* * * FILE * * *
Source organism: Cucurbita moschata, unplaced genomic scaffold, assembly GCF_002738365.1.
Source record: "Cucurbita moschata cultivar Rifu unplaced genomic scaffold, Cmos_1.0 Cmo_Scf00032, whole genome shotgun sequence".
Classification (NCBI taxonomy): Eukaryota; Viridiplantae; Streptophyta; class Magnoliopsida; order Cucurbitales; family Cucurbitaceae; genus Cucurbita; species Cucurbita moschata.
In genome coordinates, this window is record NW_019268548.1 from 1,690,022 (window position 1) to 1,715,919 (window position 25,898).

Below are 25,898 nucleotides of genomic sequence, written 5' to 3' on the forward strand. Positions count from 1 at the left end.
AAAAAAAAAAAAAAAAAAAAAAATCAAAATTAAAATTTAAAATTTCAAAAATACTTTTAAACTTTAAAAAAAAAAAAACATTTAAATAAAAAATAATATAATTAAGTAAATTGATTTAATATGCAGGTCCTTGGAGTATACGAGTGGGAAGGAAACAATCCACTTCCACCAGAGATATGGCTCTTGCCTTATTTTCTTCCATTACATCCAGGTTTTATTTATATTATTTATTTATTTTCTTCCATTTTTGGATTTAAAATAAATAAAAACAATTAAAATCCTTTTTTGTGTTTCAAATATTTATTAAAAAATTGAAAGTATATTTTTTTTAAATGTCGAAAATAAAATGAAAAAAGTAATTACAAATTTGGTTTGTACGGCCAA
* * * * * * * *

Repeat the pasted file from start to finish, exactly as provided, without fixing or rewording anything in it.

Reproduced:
Source organism: Cucurbita moschata, unplaced genomic scaffold, assembly GCF_002738365.1.
Source record: "Cucurbita moschata cultivar Rifu unplaced genomic scaffold, Cmos_1.0 Cmo_Scf00032, whole genome shotgun sequence".
Classification (NCBI taxonomy): Eukaryota; Viridiplantae; Streptophyta; class Magnoliopsida; order Cucurbitales; family Cucurbitaceae; genus Cucurbita; species Cucurbita moschata.
In genome coordinates, this window is record NW_019268548.1 from 1,690,022 (window position 1) to 1,715,919 (window position 25,898).

Below are 25,898 nucleotides of genomic sequence, written 5' to 3' on the forward strand. Positions count from 1 at the left end.
AAAAAAAAAAAAAAAAAAAAAAATCAAAATTAAAATTTAAAATTTCAAAAATACTTTTAAACTTTAAAAAAAAAAAAACATTTAAATAAAAAATAATATAATTAAGTAAATTGATTTAATATGCAGGTCCTTGGAGTATACGAGTGGGAAGGAAACAATCCACTTCCACCAGAGATATGGCTCTTGCCTTATTTTCTTCCATTACATCCAGGTTTTATTTATATTATTTATTTATTTTCTTCCATTTTTGGATTTAAAATAAATAAAAACAATTAAAATCCTTTTTTGTGTTTCAAATATTTATTAAAAAATTGAAAGTATATTTTTTTTAAATGTCGAAAATAAAATGAAAAAAGTAATTACAAATTTGGTTTGTACGGCCAA